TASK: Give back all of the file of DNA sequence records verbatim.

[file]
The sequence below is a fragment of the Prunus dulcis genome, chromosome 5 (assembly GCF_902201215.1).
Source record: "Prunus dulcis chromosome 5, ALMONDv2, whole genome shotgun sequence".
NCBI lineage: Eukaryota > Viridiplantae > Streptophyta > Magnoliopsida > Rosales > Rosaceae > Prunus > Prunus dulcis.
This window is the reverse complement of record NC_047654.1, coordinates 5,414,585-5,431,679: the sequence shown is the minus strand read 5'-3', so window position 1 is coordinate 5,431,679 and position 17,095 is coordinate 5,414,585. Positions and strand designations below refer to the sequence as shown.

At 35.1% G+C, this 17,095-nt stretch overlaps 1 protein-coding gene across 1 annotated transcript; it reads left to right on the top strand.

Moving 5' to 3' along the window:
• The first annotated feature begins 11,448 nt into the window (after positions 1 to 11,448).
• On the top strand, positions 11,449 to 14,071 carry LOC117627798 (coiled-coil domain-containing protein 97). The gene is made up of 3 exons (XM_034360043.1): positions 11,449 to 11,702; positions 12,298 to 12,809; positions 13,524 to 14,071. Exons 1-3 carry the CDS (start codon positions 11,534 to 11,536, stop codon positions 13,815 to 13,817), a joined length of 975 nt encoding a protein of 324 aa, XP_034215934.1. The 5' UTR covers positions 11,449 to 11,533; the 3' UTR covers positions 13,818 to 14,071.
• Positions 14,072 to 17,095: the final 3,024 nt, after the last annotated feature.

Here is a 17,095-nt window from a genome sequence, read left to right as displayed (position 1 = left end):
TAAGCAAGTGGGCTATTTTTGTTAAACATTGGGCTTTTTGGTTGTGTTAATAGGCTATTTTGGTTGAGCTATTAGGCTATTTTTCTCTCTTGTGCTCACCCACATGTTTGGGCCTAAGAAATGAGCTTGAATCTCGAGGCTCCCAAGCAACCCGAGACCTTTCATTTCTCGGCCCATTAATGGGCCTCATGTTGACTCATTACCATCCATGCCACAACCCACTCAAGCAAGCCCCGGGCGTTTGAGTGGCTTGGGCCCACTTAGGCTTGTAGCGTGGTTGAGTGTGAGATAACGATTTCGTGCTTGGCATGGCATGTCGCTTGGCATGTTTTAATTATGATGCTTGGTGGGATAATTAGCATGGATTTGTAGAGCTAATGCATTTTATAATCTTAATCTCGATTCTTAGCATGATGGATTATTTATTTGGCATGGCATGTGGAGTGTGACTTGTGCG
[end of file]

The sequence below is a fragment of the Prunus dulcis genome, chromosome 5 (assembly GCF_902201215.1).
Source record: "Prunus dulcis chromosome 5, ALMONDv2, whole genome shotgun sequence".
NCBI lineage: Eukaryota > Viridiplantae > Streptophyta > Magnoliopsida > Rosales > Rosaceae > Prunus > Prunus dulcis.
This window is the reverse complement of record NC_047654.1, coordinates 5,414,585-5,431,679: the sequence shown is the minus strand read 5'-3', so window position 1 is coordinate 5,431,679 and position 17,095 is coordinate 5,414,585. Positions and strand designations below refer to the sequence as shown.

At 35.1% G+C, this 17,095-nt stretch overlaps 1 protein-coding gene across 1 annotated transcript; it reads left to right on the top strand.

Moving 5' to 3' along the window:
• The first annotated feature begins 11,448 nt into the window (after positions 1 to 11,448).
• On the top strand, positions 11,449 to 14,071 carry LOC117627798 (coiled-coil domain-containing protein 97). The gene is made up of 3 exons (XM_034360043.1): positions 11,449 to 11,702; positions 12,298 to 12,809; positions 13,524 to 14,071. Exons 1-3 carry the CDS (start codon positions 11,534 to 11,536, stop codon positions 13,815 to 13,817), a joined length of 975 nt encoding a protein of 324 aa, XP_034215934.1. The 5' UTR covers positions 11,449 to 11,533; the 3' UTR covers positions 13,818 to 14,071.
• Positions 14,072 to 17,095: the final 3,024 nt, after the last annotated feature.

Here is a 17,095-nt window from a genome sequence, read left to right as displayed (position 1 = left end):
TAAGCAAGTGGGCTATTTTTGTTAAACATTGGGCTTTTTGGTTGTGTTAATAGGCTATTTTGGTTGAGCTATTAGGCTATTTTTCTCTCTTGTGCTCACCCACATGTTTGGGCCTAAGAAATGAGCTTGAATCTCGAGGCTCCCAAGCAACCCGAGACCTTTCATTTCTCGGCCCATTAATGGGCCTCATGTTGACTCATTACCATCCATGCCACAACCCACTCAAGCAAGCCCCGGGCGTTTGAGTGGCTTGGGCCCACTTAGGCTTGTAGCGTGGTTGAGTGTGAGATAACGATTTCGTGCTTGGCATGGCATGTCGCTTGGCATGTTTTAATTATGATGCTTGGTGGGATAATTAGCATGGATTTGTAGAGCTAATGCATTTTATAATCTTAATCTCGATTCTTAGCATGATGGATTATTTATTTGGCATGGCATGTGGAGTGTGACTTGTGCG